Pro-Trump social media influencer Douglass Mackey convicted of election interference

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a A pro-Trump social media influencer With thousands of followers on Twitter, he was convicted of electoral inference during the 2016 election.

“The jury found Mackey guilty of attempting to deny individuals the exercise of their sacred right to vote for a candidate of their choice in the 2016 presidential election,” said United States Attorney for the Eastern District of New York Brion Pace. In a press release issued by the Ministry of Justice.

“Today’s ruling establishes that Defendant’s fraudulent actions crossed the line into criminality and flatly rejects his ludicrous attempt to use the constitutional right to freedom of expression as a shield for his scheme to sabotage the ballot box and suppress voting,” Salam continued.

Douglas McKee, dubbed “Ricky Vaughn” on the Internet, has been accused of intentionally spreading misinformation online in an effort to suppress Hillary Clinton’s votes in the 2016 election.

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Hillary Clinton and Donald Trump split picture recently.

Hillary Clinton and Donald Trump split picture recently. (Getty Images)

The ruling was delivered on Friday by Pace and Michael Driscoll, assistant director in charge of the FBI in New York.

Mackey amassed about 58,000 followers, according to the Department of Justice, and was subsequently ranked as the 107th most important influencer ahead of the 2016 election, an analysis conducted by the MIT Media Lab that same year. It beat out other notables such as NBC News (No. 114), Stephen Colbert (No. 119) and Newt Gingrich (No. 141).

The press release details that between September 2016 and November 2016, McKee conspired with other social media influencers to “post fraudulent messages that encouraged supporters of the presidency Candidate Hillary Clinton “to vote ‘via text or social media’ which, in fact, was legally invalid”.

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The Department of Justice cited one example of McKee’s crimes, on November 1, 2016, just a week away before election day, where he tweeted a photo of a black woman standing in front of a sign that read, “African Americans for Hillary.” Around this time, Mackey issued tweets indicating that “black turnout” during the election would be limited, according to the Department of Justice.

“Avoid the line. Vote from home,” McKee’s tweet in one of the ads read. Text “Hillary” to 59925, and “Vote for Hillary and be part of history.”

Hillary Clinton on December 12, 2021

Hillary Clinton on December 12, 2021 (Mike Smith/NBC Picture Bank/NBCU)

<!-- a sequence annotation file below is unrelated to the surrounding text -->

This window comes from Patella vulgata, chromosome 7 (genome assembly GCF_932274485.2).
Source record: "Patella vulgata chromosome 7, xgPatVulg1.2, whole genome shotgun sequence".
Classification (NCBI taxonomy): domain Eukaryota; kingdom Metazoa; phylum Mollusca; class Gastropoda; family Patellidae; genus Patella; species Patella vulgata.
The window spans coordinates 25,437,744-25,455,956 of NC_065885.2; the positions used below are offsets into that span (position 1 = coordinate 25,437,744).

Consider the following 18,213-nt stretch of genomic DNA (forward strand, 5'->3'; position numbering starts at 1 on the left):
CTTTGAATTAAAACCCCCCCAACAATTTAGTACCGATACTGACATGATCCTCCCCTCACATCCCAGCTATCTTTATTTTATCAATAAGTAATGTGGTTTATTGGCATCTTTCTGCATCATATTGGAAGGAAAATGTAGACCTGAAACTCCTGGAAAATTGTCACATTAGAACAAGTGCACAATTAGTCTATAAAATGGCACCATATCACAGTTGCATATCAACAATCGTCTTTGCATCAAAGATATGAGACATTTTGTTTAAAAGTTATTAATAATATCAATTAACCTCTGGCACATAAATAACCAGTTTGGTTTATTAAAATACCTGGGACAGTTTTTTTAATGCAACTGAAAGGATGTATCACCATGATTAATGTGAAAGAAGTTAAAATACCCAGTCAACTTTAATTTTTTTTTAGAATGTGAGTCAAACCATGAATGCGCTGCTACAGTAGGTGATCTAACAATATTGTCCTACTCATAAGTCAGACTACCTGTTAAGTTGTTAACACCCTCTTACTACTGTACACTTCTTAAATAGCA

The tweeted ad included fine print stating that said voters must be over 18, legal residents of the United States, but residents of Guam, Alaska, Puerto Rico and Hawaii are not eligible. The bogus ad added that it was “paid by Hillary for President 2016” and included Clinton’s campaign slogan “#I’m with her”.

“On or about Election Day 2016, at least 4,900 unique phone numbers sent the text message ‘Hillary’ or some were derived from the text number 59925, which was used in many of the misleading campaign images that McKee and his co-conspirators tweeted,” the ministry reads. Justice came in his press release.

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After hours Tweet the fraudulent adMackie tweeted another photo depicting a woman typing on her phone while using a font similar to the one on the Clinton campaign written in Spanish. The Justice Department said the comments were written in Spanish and again included the hashtag “ImWithHer”.

Former US President Donald Trump leaves Trump Tower on August 10, 2022 in New York City.

Former US President Donald Trump leaves Trump Tower on August 10, 2022 in New York City. (James Devaney/GC Pictures)

McKee was arrested in West Palm Beach, Florida, in January 2021. He was living in New York City at the time of the tweets.

Twitter said it worked “closely with the relevant authorities on this issue,” the Associated Press reported earlier this year.

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Mackey will face sentencing on August 16, according to Politico. Andrew Frisch, McKee’s attorney, said they are optimistic about an appeal.

“We’re optimistic about our chances of appeal,” Frisch told POLITICO.

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